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UK Considering Gender Neutral Passports

UK Considering Gender Neutral Passports


The British Home Office has announced that it is considering implementing changes to British passports to reform the strict male or female†identity†markers that are currently required so as to†accommodate†trans and intersex citizens who at the moment are forced to pick either a male or female designation.

The Home Office is keen to stress that its consultation on this issue is to be rigorous and extensive and will assess how best to facilitate a change in the identity documents at minimum expense. The current approach being discussed appears to favor removing all reference to gender from passports, though obviously this is only one option that will be considered during the consultation process.

From Metro News:

A spokeswoman for the Identity and Passport Service (IPS) confirmed that the organisation is looking at how gender needs to be reported on passports.

‘We are exploring with international partners and relevant stakeholders the security implications of gender not being displayed in the passport,’ she explained.

‘This is at the early discussion stage and no decisions have been taken.’

The IPS spokeswoman goes on to stress that the change will of course have to meet existing border safety controls. It may be worth pointing out that certain military IDs such as the MOD 90 do not in fact reference gender directly so there is precedent for a change in this regard.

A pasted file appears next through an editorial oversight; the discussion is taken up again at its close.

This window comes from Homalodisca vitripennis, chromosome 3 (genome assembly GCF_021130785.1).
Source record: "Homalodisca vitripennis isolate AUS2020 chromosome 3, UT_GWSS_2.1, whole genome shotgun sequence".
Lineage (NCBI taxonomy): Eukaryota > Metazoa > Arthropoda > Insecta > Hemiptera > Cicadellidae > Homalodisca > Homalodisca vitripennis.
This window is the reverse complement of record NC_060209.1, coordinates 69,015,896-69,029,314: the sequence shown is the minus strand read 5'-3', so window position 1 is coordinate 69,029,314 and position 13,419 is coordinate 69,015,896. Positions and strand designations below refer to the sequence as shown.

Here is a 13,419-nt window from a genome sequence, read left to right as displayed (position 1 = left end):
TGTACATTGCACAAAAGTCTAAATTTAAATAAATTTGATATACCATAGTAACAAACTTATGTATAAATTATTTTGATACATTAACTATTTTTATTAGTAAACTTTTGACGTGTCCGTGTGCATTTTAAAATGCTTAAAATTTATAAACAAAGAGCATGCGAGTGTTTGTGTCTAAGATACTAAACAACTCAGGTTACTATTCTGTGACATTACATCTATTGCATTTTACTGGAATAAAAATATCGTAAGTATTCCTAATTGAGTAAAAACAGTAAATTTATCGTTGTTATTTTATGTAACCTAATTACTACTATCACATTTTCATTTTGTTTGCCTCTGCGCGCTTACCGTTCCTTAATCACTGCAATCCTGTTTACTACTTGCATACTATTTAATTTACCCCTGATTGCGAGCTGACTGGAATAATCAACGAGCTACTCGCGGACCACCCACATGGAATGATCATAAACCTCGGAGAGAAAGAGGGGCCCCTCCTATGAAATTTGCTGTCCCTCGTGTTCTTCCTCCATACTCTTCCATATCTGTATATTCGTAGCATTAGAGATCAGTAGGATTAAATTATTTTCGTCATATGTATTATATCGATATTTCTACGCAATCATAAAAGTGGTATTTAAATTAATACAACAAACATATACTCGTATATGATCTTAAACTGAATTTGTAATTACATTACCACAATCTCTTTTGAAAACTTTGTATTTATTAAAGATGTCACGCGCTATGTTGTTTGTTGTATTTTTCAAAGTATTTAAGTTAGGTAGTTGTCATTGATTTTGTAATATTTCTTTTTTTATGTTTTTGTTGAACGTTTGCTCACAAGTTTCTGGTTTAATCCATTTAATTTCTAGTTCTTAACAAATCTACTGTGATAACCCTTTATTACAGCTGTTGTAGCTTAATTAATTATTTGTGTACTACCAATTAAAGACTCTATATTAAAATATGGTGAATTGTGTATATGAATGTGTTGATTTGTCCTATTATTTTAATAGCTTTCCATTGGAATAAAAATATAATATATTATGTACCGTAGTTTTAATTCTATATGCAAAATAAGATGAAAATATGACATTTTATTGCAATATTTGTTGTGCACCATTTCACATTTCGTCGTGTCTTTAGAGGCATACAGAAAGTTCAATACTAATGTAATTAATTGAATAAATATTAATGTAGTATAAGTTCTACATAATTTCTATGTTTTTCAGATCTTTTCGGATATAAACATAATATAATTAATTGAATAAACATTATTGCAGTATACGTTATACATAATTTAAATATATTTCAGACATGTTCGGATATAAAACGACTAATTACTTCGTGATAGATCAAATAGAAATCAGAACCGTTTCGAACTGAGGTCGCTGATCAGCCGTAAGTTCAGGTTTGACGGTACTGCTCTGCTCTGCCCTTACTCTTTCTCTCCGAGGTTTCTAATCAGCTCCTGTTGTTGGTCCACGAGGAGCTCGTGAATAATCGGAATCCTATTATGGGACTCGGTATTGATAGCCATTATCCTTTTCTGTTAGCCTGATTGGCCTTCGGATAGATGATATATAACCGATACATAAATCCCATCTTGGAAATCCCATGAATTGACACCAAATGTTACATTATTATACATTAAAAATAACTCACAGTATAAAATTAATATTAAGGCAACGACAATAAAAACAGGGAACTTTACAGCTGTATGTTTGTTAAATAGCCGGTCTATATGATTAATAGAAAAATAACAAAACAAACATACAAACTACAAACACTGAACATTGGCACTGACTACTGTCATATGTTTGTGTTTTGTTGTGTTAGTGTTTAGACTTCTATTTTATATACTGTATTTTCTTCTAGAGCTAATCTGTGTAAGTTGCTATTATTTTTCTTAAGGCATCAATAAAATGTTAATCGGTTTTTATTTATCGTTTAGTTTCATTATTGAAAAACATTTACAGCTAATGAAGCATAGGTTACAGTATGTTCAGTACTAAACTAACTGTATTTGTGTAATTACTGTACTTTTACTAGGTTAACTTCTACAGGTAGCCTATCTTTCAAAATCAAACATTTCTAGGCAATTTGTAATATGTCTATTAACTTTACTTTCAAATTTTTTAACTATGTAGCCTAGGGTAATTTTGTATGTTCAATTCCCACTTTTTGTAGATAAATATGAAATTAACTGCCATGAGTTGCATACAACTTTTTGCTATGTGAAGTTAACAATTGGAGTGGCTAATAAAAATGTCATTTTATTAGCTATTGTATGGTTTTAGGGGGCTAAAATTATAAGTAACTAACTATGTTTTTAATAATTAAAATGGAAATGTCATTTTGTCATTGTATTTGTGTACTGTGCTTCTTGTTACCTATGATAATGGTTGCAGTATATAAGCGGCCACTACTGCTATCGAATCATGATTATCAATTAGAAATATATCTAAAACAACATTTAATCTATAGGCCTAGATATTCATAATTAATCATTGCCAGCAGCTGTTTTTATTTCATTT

A change to passport gender markers may be important to a number of trans people who are going through gender realignment surgery and are currently forced to pick between a male and female category that may not match how they currently feel or present, leading to†embarrassing†situations when travelling. Trans citizens can also only change their identity marker after completing the gender realignment process. This restriction is, advocates of the change argue, an arbitrary one.

However, not all trans citizens may welcome this change as this comment from a campaigner speaking to Pink News points out:

Another campaigner, Jane Fae, said: “The issue of documenting gender goes much wider than the ‘feelings of trans and intersect people’. In fact many in the trans community would oppose the removal of gender as its inclusion on passports is vital to ensure safety when travelling abroad.

“Many non-trans individuals would be happier not declaring gender for all sorts of reasons. It should be optional for†all.”

Indeed it will be necessary to explore how to best safeguard trans and intersex citizens in countries that may have stricter controls on viable identity documents, but this is not an insurmountable problem.

The UK consultation follows Australia’s announcement that it will facilitate a third category “x” in addition to the male and female†categories†for those who feel they do not fit this gender binary. In so doing Australia will also be retiring its requirement that trans citizens must complete gender reassignment in order to change their identity markers. You can read more on that here.


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Image used under the Creative Commons Attribution License with thanks to PhotoComiX.